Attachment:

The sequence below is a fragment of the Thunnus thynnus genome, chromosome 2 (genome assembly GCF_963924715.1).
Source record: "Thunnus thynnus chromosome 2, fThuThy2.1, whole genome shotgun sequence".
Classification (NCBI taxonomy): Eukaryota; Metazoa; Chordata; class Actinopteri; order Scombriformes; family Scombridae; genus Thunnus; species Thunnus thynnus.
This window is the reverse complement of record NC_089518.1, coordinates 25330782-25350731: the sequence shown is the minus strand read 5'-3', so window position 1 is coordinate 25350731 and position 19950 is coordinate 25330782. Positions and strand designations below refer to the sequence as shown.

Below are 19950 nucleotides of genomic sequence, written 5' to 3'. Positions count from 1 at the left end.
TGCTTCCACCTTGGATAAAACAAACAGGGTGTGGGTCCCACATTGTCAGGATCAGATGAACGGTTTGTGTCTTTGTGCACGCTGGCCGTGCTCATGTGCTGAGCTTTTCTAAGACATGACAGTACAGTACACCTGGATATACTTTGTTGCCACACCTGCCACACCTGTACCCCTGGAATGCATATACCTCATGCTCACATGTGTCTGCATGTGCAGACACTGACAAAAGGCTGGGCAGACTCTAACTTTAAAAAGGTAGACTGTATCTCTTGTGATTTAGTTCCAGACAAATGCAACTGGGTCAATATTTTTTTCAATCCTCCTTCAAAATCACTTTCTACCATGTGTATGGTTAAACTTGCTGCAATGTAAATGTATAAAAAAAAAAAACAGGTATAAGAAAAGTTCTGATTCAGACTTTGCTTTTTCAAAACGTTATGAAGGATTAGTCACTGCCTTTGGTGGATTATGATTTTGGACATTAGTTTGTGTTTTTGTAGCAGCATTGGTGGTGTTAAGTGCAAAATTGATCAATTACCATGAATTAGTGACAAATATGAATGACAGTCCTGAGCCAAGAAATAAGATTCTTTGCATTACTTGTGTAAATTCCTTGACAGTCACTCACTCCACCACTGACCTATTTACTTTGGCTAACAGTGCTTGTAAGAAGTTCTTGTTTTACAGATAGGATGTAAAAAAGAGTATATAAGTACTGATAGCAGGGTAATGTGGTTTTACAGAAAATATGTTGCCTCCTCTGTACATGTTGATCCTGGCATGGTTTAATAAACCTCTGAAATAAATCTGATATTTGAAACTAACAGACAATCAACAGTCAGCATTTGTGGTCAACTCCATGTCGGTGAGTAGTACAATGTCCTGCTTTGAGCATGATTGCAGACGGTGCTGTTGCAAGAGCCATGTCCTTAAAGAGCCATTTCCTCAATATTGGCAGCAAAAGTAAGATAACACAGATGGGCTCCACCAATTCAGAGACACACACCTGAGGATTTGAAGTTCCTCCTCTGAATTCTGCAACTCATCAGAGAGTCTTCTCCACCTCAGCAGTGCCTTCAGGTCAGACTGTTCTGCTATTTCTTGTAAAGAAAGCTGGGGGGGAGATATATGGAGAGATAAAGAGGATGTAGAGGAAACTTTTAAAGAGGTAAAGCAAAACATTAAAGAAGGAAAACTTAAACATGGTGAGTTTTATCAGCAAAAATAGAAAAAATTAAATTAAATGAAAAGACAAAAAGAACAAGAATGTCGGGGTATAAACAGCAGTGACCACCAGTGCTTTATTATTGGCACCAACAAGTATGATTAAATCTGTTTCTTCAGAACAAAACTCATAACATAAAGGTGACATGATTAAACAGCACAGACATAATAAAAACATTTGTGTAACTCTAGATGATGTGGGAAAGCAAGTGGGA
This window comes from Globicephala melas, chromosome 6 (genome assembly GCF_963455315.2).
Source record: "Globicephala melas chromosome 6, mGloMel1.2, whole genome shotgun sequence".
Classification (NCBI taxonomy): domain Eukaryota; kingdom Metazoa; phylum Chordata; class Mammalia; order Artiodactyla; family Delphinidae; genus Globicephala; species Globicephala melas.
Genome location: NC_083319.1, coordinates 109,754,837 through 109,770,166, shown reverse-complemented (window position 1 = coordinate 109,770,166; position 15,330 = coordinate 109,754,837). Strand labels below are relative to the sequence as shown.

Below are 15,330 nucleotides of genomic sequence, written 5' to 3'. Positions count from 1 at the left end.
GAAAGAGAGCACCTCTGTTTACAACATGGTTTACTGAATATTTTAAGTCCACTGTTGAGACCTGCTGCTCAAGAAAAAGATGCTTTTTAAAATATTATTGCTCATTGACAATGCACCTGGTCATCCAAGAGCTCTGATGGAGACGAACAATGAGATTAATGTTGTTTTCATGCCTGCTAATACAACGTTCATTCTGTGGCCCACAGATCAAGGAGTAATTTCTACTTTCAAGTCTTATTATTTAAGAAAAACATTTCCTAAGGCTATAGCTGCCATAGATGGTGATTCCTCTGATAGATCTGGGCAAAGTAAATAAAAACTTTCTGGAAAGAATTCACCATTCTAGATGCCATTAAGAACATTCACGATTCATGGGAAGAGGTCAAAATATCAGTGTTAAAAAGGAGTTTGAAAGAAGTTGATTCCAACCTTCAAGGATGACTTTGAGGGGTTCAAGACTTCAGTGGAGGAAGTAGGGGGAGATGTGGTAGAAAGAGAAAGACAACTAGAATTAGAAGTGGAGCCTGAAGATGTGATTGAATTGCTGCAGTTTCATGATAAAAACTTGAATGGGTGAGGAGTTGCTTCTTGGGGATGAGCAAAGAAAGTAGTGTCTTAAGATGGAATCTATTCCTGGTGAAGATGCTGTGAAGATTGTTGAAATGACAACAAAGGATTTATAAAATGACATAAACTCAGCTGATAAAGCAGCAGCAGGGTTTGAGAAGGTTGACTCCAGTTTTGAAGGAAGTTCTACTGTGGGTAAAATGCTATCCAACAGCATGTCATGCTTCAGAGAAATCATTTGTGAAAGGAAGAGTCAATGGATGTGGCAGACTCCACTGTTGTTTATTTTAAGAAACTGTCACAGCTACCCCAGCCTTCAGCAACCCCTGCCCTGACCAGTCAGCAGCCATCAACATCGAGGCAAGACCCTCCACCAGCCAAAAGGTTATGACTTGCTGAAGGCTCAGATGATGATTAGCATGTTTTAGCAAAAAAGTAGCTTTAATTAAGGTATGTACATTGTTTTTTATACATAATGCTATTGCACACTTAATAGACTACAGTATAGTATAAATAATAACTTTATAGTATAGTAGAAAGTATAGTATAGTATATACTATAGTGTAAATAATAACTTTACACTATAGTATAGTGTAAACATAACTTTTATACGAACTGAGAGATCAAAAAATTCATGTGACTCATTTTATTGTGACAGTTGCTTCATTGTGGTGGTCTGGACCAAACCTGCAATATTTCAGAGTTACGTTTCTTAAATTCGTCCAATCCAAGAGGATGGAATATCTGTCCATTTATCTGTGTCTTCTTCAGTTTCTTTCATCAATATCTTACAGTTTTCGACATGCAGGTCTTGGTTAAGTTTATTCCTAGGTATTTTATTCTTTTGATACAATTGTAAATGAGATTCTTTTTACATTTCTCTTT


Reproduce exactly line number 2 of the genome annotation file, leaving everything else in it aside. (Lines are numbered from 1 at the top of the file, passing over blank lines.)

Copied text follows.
Source record: "Thunnus thynnus chromosome 2, fThuThy2.1, whole genome shotgun sequence".